Negative Life Events Vary by Neighborhood and Mediate the Relation between Neighborhood Context and Psychological Well-Being

Source: Katherine King, Christin Ogle, PLOS One, April 8, 2014

From the abstract:
Researchers have speculated that negative life events are more common in troubled neighborhoods, amplifying adverse effects on health. Using a clustered representative sample of Chicago residents from the Chicago Community Adult Health Survey, we provide the first documentation that negative life events are highly geographically clustered compared to health outcomes. Associations between neighborhood context and negative life events were also found to vary by event type. We then demonstrate the power of a contextualized approach by testing path models in which life events mediate the relation between neighborhood characteristics and health outcomes, including self-rated health, anxiety, and depression. The indirect paths between neighborhood conditions and health through negative life event exposure are highly significant and large compared to the direct paths from neighborhood conditions to health. Our results indicate that neighborhood conditions can have acute as well as chronic effects on health, and that negative life events are a powerful mechanism by which context may influence health.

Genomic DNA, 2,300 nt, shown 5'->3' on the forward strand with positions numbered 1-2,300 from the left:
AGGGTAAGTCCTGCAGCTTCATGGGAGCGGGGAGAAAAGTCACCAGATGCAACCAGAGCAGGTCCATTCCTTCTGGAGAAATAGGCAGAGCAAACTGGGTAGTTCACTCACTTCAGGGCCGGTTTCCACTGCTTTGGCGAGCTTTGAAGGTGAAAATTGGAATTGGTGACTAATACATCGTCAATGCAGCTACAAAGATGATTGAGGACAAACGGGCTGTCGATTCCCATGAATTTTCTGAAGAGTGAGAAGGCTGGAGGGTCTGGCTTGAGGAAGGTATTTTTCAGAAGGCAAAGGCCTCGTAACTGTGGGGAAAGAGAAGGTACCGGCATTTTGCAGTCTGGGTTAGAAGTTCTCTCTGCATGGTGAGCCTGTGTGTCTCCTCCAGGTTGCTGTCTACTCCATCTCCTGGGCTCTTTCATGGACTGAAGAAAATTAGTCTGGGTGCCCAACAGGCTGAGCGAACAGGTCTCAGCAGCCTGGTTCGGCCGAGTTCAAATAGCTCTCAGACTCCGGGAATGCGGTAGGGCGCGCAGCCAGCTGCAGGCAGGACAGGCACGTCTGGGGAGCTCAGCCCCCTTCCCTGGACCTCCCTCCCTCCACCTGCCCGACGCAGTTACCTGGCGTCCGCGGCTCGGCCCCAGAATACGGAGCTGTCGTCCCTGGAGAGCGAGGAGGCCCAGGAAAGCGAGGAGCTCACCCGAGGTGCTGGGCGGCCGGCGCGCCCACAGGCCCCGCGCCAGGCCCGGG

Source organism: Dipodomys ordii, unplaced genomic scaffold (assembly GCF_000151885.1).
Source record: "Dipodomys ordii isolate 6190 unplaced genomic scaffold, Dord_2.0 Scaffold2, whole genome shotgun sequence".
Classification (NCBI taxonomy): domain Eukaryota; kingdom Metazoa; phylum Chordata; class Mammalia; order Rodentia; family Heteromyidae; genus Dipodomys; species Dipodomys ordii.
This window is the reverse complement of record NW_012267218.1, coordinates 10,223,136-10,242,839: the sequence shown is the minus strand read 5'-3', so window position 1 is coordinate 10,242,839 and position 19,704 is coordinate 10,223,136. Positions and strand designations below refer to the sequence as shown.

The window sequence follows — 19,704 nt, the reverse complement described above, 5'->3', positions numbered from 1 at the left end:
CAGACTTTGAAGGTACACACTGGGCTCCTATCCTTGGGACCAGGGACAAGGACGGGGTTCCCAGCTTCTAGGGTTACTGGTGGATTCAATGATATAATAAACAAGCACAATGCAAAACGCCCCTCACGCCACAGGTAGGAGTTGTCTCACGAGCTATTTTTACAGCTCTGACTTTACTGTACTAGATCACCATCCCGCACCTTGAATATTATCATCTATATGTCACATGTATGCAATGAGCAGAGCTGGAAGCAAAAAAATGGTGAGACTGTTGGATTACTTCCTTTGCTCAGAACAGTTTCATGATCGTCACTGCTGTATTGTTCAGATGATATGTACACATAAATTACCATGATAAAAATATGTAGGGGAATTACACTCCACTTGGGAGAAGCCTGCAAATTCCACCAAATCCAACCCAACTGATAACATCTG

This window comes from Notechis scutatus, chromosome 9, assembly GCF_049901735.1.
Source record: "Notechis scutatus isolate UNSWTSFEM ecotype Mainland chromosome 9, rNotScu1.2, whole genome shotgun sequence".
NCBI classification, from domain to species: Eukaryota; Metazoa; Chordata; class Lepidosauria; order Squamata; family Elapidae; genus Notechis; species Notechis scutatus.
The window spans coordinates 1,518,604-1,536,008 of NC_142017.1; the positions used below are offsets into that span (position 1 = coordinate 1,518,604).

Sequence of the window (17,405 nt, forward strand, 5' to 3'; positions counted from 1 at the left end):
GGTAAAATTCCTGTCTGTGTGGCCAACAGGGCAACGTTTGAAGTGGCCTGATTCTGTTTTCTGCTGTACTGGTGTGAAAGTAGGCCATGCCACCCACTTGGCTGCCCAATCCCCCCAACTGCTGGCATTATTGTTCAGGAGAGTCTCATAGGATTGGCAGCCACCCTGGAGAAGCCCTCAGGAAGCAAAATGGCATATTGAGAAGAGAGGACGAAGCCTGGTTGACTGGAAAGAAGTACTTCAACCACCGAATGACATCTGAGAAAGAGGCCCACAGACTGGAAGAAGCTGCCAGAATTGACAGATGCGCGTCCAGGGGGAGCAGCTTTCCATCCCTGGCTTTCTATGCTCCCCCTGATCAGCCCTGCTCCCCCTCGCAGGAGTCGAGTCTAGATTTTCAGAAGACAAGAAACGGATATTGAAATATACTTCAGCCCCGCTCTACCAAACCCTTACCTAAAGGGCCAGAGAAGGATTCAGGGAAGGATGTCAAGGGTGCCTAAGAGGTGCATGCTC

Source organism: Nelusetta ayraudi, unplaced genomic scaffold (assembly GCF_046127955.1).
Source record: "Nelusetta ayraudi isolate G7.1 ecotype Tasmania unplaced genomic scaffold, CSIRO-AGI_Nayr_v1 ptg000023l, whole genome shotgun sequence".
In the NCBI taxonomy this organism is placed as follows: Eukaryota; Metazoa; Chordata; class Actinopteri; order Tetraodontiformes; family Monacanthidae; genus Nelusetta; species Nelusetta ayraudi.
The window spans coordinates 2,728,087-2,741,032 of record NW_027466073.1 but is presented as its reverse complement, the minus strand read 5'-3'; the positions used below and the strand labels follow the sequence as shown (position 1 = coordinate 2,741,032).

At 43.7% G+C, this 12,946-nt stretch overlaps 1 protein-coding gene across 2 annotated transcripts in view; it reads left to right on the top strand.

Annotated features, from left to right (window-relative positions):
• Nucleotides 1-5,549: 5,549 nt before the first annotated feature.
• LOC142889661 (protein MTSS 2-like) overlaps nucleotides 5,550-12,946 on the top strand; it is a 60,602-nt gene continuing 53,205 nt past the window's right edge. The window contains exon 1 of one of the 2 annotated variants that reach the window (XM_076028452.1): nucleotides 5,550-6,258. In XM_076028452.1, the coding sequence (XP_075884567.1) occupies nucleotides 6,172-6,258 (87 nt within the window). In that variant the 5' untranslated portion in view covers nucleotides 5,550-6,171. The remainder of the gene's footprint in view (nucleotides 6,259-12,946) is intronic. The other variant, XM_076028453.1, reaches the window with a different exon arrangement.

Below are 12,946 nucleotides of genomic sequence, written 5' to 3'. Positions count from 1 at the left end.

In Chicago’s poor neighborhoods, residents suffer and get sick

For people living in some of Chicago’s poorest neighborhoods, misfortune can come in many forms—from a mugging to a job loss to the death of a loved one—and the stress involved often leads to anxiety, depression, and other illnesses, new research shows…. The study finds that residents of poorer neighborhoods who reported one or more of these life-changing events were more likely to also have serious health issues. The reasons are complex, King says. Many of the traumatic events involve exposure to risk, like burglary, legal trouble, or an ill or dying child…. Other events involve a lack of resources, like a lost job or long-term illness. And when an entire neighborhood is poor, the risks are more concentrated and resources are harder to access, which is why people struggle to find a new job or get treatment for an illness, King adds….
Source: Eric Ferreri, April 10, 2014